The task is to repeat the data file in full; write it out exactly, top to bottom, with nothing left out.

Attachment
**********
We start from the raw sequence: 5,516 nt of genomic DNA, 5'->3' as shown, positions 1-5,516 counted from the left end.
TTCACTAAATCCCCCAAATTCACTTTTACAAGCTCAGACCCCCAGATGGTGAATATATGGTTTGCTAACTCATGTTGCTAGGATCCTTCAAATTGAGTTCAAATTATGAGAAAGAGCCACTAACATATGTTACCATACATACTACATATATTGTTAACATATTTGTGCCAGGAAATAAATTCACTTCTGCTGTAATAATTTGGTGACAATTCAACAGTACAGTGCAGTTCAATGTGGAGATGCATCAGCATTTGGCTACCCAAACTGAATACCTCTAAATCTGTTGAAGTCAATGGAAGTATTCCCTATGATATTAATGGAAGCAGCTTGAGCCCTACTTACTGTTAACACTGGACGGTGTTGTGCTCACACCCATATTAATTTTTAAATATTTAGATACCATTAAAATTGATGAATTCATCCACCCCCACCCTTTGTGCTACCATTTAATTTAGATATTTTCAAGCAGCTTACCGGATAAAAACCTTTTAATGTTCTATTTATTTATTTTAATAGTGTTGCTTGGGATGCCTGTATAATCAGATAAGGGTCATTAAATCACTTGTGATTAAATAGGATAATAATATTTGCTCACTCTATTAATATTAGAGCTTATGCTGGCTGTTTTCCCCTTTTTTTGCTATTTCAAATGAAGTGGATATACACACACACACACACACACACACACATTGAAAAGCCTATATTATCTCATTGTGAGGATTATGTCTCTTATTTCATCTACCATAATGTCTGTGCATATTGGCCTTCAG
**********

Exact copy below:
We start from the raw sequence: 5,516 nt of genomic DNA, 5'->3' as shown, positions 1-5,516 counted from the left end.
TTCACTAAATCCCCCAAATTCACTTTTACAAGCTCAGACCCCCAGATGGTGAATATATGGTTTGCTAACTCATGTTGCTAGGATCCTTCAAATTGAGTTCAAATTATGAGAAAGAGCCACTAACATATGTTACCATACATACTACATATATTGTTAACATATTTGTGCCAGGAAATAAATTCACTTCTGCTGTAATAATTTGGTGACAATTCAACAGTACAGTGCAGTTCAATGTGGAGATGCATCAGCATTTGGCTACCCAAACTGAATACCTCTAAATCTGTTGAAGTCAATGGAAGTATTCCCTATGATATTAATGGAAGCAGCTTGAGCCCTACTTACTGTTAACACTGGACGGTGTTGTGCTCACACCCATATTAATTTTTAAATATTTAGATACCATTAAAATTGATGAATTCATCCACCCCCACCCTTTGTGCTACCATTTAATTTAGATATTTTCAAGCAGCTTACCGGATAAAAACCTTTTAATGTTCTATTTATTTATTTTAATAGTGTTGCTTGGGATGCCTGTATAATCAGATAAGGGTCATTAAATCACTTGTGATTAAATAGGATAATAATATTTGCTCACTCTATTAATATTAGAGCTTATGCTGGCTGTTTTCCCCTTTTTTTGCTATTTCAAATGAAGTGGATATACACACACACACACACACACACACACATTGAAAAGCCTATATTATCTCATTGTGAGGATTATGTCTCTTATTTCATCTACCATAATGTCTGTGCATATTGGCCTTCAG